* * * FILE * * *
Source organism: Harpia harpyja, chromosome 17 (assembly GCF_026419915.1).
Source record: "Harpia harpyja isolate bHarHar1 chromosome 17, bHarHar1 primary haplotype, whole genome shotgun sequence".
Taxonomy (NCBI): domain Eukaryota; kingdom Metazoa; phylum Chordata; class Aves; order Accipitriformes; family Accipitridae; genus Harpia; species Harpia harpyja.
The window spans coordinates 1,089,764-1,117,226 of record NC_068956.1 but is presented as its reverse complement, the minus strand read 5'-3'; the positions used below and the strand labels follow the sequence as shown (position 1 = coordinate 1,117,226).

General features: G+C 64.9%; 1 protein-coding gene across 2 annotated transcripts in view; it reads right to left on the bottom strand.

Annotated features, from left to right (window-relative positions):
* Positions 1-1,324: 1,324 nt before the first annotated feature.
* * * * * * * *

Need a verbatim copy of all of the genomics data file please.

Source organism: Harpia harpyja, chromosome 17 (assembly GCF_026419915.1).
Source record: "Harpia harpyja isolate bHarHar1 chromosome 17, bHarHar1 primary haplotype, whole genome shotgun sequence".
Taxonomy (NCBI): domain Eukaryota; kingdom Metazoa; phylum Chordata; class Aves; order Accipitriformes; family Accipitridae; genus Harpia; species Harpia harpyja.
The window spans coordinates 1,089,764-1,117,226 of record NC_068956.1 but is presented as its reverse complement, the minus strand read 5'-3'; the positions used below and the strand labels follow the sequence as shown (position 1 = coordinate 1,117,226).

General features: G+C 64.9%; 1 protein-coding gene across 2 annotated transcripts in view; it reads right to left on the bottom strand.

Annotated features, from left to right (window-relative positions):
* Positions 1-1,324: 1,324 nt before the first annotated feature.